At the center of our Milky Way galaxy, threads of superheated gas and magnetic fields weave around each other to create a spectacular galactic display captured in a striking new panoramic image from NASA's Chandra X-ray Observatory.
This new image of the Milky Way's core builds on previous observations from Chandra and other observatories. These newest observations stretch higher above and farther below our galaxy's plane, or the disk where most of the Milky Way's stars can be found, than previous imaging efforts have achieved, according to a NASA statement.
In the panorama, you can see orange, green, blue and purple regions representing different X-ray energies. Radio data from the MeerKAT radio telescope in South Africa can be seen in gray and lilac colors. In the labeled version of the image, provided by the Chandra team, you can even pinpoint different notable features of the galactic center, including Sagittarius A*, the supermassive black hole at the Milky Way's heart.
These threads of hot gas could possibly be "tied" together by thin strips of magnetic fields, researchers proposed in a study published April 27 in the journal Monthly Notices of the Royal Astronomical Society.
"The galaxy is like an ecosystem," lead researcher Daniel Wang, a professor in the University of Massachusetts Amherst’s astronomy department, said in a separate statement. "We know the centers of galaxies are where the action is and play an enormous role in their evolution."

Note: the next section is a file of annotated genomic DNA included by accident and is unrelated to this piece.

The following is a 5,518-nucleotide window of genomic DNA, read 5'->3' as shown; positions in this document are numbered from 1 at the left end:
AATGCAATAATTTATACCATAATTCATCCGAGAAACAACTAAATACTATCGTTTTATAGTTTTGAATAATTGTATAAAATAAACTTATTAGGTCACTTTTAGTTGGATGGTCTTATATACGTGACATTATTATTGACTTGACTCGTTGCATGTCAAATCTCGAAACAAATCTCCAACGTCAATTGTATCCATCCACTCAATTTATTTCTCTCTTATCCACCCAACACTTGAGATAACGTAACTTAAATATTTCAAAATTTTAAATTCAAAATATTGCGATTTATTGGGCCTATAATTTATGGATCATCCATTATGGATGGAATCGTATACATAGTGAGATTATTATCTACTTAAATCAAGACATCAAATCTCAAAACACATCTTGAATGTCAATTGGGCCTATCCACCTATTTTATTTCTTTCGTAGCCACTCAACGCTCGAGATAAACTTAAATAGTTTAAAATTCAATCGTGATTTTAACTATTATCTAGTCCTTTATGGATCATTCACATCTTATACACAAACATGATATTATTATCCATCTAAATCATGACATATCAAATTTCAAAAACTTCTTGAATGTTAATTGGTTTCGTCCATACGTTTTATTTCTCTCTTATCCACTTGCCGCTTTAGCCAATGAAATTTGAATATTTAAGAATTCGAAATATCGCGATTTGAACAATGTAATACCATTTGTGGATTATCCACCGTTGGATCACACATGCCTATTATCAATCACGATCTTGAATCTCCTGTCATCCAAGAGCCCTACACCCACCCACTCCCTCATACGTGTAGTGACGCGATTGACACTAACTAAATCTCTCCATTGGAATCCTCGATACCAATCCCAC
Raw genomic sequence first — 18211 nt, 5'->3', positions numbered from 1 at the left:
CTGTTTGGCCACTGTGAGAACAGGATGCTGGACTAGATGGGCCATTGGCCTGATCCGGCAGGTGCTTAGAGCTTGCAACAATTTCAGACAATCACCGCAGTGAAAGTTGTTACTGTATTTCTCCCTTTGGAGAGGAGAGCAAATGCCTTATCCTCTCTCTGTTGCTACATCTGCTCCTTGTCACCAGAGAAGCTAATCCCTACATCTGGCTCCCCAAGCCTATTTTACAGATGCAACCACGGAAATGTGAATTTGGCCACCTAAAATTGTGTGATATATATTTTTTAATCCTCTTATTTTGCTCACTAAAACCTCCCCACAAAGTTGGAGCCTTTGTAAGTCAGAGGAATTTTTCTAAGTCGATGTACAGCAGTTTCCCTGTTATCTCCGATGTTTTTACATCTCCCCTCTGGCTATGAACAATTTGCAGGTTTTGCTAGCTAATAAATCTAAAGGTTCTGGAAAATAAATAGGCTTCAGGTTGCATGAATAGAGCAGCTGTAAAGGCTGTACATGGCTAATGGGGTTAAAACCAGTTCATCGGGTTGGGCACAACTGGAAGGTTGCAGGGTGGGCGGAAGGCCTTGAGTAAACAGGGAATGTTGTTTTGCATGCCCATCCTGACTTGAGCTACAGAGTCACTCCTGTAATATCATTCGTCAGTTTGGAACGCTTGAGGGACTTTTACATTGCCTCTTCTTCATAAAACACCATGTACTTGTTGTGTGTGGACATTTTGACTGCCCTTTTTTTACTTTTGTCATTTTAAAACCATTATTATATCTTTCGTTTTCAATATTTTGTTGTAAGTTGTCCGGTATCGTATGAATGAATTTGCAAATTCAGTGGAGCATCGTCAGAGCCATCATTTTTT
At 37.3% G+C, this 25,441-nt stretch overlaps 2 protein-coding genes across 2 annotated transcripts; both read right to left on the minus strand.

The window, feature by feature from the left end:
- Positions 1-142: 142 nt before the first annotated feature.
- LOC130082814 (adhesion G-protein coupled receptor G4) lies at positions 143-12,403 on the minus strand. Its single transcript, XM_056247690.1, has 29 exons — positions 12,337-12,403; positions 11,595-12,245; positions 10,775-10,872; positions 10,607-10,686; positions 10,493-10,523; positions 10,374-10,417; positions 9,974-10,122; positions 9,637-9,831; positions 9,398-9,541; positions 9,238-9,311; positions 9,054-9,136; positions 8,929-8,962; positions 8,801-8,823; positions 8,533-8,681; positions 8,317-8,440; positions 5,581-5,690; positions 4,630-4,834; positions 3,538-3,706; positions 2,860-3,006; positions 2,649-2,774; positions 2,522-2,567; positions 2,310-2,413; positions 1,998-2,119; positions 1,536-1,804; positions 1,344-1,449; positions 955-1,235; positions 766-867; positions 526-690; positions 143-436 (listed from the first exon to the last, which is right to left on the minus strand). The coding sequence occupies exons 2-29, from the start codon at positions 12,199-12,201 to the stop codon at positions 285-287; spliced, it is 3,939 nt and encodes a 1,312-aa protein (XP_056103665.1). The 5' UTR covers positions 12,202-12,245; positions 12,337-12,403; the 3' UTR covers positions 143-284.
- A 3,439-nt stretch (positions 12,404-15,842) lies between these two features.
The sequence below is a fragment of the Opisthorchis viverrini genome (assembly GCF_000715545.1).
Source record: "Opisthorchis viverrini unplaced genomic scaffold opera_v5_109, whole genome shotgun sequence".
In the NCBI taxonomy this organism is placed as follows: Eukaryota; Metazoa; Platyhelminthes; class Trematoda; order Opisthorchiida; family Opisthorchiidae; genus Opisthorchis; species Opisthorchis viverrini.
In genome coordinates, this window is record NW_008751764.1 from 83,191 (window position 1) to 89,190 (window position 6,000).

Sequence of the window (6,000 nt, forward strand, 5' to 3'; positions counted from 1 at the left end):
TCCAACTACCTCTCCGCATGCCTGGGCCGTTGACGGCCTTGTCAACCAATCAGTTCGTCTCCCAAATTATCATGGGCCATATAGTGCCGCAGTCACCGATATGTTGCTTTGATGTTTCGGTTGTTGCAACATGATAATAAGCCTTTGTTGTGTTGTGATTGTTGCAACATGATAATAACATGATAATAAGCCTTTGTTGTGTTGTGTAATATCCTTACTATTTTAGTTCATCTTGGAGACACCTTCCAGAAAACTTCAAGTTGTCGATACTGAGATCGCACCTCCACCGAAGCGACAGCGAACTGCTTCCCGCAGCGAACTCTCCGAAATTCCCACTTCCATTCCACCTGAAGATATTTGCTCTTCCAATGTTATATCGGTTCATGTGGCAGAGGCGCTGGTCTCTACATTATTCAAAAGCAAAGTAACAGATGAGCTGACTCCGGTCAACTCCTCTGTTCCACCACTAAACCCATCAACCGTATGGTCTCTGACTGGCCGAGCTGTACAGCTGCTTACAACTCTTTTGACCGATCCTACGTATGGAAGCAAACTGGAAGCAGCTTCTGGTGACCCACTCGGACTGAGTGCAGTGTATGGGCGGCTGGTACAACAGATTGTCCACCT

It's difficult to study the center of our own galaxy because it is obscured by dust and gas, Wang explains in the statement. However, by using Chandra, which observes in X-ray instead of visible light, the researchers were able to "cut through" the fog, so to speak.
The spectacular image also provides the clearest picture of a pair of X-ray-emitting plumes coming from the center of our galaxy, according to the statement. This work has also revealed a particularly interesting thread known as G0.17-0.41. "This thread reveals a new phenomenon," Wang said.
Wang thinks that this thread could serve as evidence of magnetic field reconnection, which occurs when opposing magnetic fields are pushed together, releasing incredible amounts of energy. "It’s a violent process," Wang said, adding that the discovery of this thread is "only the tip of the reconnection iceberg."
Email Chelsea Gohd at firstname.lastname@example.org or follow her on Twitter @chelsea_gohd. Follow us on Twitter @Spacedotcom and on Facebook.
Get the Space.com Newsletter
Breaking space news, the latest updates on rocket launches, skywatching events and more!
Chelsea “Foxanne” Gohd joined Space.com in 2018 and is now a Senior Writer, writing about everything from climate change to planetary science and human spaceflight in both articles and on-camera in videos. With a degree in Public Health and biological sciences, Chelsea has written and worked for institutions including the American Museum of Natural History, Scientific American, Discover Magazine Blog, Astronomy Magazine and Live Science. When not writing, editing or filming something space-y, Chelsea "Foxanne" Gohd is writing music and performing as Foxanne, even launching a song to space in 2021 with Inspiration4. You can follow her on Twitter @chelsea_gohd and @foxannemusic.